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Digital debate

A digital debate is taking place on the website Money Saving Expert ahead of the Westminster Hall debate on fuel poverty.  The digital debate will take place from 2 pm to 3 pm on Monday 23 November 2015.

Drew Hendry MP said:

Fuel poverty continues to grow in all of the nations of the UK and is set to reach record levels as further UK Government welfare cuts come into effect. Indeed it is estimated that already 2.3 million UK households can’t afford to keep their home adequately heated. It is unacceptable that families sitting are freezing in their own homes while unfair charges are pressed upon them.

Fuel poverty definitions

Fuel poverty in England is measured by the Low Income High Costs definition, which considers a household to be in fuel poverty if:

  • they have required fuel costs that are above average (the national median level)
  • were they to spend that amount they would be left with a residual income below the official poverty line

Previously the UK Fuel Poverty Strategy published in November 2001 had recommended that the numbers of households suffering fuel poverty in England should be displayed using two main definitions. These are as follows:

  • A household is in fuel poverty if, in order to maintain a satisfactory heating regime, it would be required to spend more than 10% of its income ( including Housing Benefit or Income Support for Mortgage Interest) on all household fuel use;
  • A household is in fuel poverty if, in order to maintain a satisfactory heating regime, it would be required to spend more than 10% of its income ( excluding Housing Benefit and Income Support for Mortgage Interest) on all household fuel use.

The Scottish and Welsh definition of fuel poverty is set out in the Scottish Fuel Poverty Statement (2002), it follows the 2001 definition above:

‘A household is in fuel poverty if, in order to maintain a satisfactory heating regime, it would be required to spend more than 10% of its income (including Housing Benefit or Income Support for Mortgage Interest) on all household fuel use’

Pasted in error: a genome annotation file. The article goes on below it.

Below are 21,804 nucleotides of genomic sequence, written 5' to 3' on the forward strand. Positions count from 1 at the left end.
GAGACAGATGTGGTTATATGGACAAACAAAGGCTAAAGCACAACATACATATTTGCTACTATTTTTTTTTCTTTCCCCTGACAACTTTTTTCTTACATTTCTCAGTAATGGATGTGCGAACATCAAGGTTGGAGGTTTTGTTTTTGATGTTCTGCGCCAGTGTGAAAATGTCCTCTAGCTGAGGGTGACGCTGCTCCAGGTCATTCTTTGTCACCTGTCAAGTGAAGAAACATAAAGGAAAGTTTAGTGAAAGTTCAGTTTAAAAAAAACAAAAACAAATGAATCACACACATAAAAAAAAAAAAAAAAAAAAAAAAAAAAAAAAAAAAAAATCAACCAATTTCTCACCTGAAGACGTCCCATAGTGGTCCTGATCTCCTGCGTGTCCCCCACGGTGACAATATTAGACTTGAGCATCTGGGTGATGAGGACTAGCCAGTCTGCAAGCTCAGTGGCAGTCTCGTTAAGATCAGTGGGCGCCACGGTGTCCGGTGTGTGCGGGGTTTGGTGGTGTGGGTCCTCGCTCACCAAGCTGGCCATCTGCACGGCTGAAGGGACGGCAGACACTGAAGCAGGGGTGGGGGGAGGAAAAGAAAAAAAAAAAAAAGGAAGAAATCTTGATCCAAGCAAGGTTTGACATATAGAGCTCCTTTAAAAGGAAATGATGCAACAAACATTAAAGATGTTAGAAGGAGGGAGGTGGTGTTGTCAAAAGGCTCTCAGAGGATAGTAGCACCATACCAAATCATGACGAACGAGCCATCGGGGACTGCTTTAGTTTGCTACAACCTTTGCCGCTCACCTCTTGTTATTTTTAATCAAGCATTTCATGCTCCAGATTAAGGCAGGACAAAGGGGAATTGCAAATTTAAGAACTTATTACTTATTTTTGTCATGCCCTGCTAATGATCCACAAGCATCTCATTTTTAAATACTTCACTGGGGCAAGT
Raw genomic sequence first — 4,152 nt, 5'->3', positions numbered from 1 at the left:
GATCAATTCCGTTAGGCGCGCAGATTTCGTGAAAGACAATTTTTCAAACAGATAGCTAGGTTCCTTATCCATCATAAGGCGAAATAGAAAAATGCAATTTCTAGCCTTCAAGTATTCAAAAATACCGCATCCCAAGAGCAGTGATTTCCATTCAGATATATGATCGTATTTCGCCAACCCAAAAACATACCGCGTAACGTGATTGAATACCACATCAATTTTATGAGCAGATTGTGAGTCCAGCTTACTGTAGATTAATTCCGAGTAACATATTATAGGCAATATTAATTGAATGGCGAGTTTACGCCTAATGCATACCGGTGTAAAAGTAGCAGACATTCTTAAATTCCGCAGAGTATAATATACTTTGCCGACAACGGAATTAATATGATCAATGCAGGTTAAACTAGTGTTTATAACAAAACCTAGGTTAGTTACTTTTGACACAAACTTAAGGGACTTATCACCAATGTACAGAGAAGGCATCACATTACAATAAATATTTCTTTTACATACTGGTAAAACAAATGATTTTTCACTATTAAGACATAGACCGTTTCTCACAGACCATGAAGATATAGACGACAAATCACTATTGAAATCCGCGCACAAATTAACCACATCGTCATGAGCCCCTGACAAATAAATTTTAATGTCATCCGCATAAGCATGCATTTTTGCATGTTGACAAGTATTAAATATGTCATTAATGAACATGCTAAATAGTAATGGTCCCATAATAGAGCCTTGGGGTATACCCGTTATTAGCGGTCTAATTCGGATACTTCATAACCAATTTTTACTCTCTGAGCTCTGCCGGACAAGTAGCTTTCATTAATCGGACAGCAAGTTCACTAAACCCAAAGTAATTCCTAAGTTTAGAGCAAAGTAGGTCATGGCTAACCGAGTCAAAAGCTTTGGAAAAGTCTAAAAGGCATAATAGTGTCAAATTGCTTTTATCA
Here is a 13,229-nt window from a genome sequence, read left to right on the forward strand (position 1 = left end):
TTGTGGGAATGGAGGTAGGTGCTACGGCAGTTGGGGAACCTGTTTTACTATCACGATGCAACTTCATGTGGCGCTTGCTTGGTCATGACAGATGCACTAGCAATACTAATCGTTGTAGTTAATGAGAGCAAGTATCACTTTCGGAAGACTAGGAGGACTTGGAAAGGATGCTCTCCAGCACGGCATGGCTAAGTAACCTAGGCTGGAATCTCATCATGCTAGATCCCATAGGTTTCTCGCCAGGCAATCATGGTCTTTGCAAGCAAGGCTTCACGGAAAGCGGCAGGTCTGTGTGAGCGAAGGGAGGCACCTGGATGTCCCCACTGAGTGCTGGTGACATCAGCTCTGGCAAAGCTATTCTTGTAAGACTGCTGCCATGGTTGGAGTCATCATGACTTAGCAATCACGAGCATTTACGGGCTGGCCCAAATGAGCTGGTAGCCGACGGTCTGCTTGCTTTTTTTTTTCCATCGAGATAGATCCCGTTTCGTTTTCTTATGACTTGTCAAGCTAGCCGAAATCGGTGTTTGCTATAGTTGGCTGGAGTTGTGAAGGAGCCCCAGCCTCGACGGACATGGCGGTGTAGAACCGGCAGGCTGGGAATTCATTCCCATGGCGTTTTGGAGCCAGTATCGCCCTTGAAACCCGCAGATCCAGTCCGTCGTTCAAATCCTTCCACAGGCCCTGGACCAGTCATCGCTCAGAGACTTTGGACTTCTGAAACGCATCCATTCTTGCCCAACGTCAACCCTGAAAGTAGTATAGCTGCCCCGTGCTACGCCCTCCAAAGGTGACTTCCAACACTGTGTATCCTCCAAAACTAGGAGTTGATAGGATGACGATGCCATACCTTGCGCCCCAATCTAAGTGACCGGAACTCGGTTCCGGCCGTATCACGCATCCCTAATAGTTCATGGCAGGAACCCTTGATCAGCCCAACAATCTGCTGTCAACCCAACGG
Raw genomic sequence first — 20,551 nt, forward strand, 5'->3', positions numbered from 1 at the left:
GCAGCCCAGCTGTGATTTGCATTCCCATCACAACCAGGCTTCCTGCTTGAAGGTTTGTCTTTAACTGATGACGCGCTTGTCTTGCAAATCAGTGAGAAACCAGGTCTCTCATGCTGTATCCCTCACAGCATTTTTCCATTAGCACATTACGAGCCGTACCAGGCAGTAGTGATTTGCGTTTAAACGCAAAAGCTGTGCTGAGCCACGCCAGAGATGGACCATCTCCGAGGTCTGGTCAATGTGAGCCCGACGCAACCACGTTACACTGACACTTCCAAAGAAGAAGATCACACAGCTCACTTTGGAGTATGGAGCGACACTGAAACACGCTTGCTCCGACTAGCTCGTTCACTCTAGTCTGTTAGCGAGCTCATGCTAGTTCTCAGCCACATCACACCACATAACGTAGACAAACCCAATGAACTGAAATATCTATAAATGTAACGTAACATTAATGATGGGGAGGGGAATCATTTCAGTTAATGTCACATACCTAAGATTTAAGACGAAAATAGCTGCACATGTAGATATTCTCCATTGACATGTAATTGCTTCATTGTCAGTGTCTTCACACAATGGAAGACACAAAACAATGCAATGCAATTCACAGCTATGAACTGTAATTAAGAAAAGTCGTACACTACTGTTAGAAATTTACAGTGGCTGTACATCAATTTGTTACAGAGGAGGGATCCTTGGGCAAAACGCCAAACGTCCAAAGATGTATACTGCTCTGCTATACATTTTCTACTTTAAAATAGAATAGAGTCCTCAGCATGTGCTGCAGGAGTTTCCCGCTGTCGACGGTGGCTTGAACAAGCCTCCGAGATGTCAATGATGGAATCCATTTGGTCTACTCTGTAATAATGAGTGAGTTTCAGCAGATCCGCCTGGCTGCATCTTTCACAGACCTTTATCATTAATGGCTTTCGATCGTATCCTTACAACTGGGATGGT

Extreme fuel poverty indicates that a household would have to spend more than 20% of its income to maintain a satisfactory heating regime.

The Scottish Government commissioned, on behalf of the Fuel Poverty Forum (FPF), a review of the evidence in relation to the assumptions underpinning the definition of fuel poverty in Scotland and this research is now completed.  However, the Forum considers that the outcome of the research, while exceptionally useful, does not support informed reason to change any of the underpinning values of the definition at this time. It is now the Fuel Poverty Forum’s intention to engage in discussions with stakeholders before making any final decision on recommended changes.

Current UK Government fuel poverty initiatives

The Government has not so far made any major announcements on fuel poverty. However, in responding to this question from the opposition spokesperson, the Minster has indicated that further announcements will be made in autumn 2015.

Jonathan Reynolds: […] The issue that we have discussed, perhaps more than any other, is the desperate need for the UK to have a stable energy efficiency policy and for there to be some serious political will to tackle fuel poverty. This Government have already scrapped the green deal and zero-carbon homes. There is no taxpayer-funded fuel poverty programme and the Government’s manifesto commitment proposes a huge drop in the already inadequate levels of insulation measures delivered in the last Parliament. That lack of ambition is disastrous for the environment and for consumer bills. What do this Government intend to do to end fuel poverty?

Amber Rudd: I thank the hon. Gentleman for his question. I, too, have enjoyed our exchanges. He spoke as if it were our last one; I certainly hope that that is not the case. Fuel poverty is an essential part of what this Government are trying to address. As he knows, we set out new regulations under the previous Government for the private-rented sector to ensure that we reach new standards in houses by 2030, 2025 and 2020. We have more ambitious targets. We have committed to making a minimum of 1 million houses more secure against fuel poverty, and I will bring forward more proposals in the autumn.  [HC Deb 17 September 2015 c1184]

A range of measures are currently available to help alleviate fuel poverty. Targeted support includes direct financial assistance for paying bills (eg the Warm Home Discount and Winter Fuel Payment) and energy saving measures (eg ECO) to help reduce costs. They are covered in the Library Note, Help with energy bills. The Government has withdrawn funding from the Green Deal Scheme which was the main, though much criticised, policy for promoting energy efficiency in the home.


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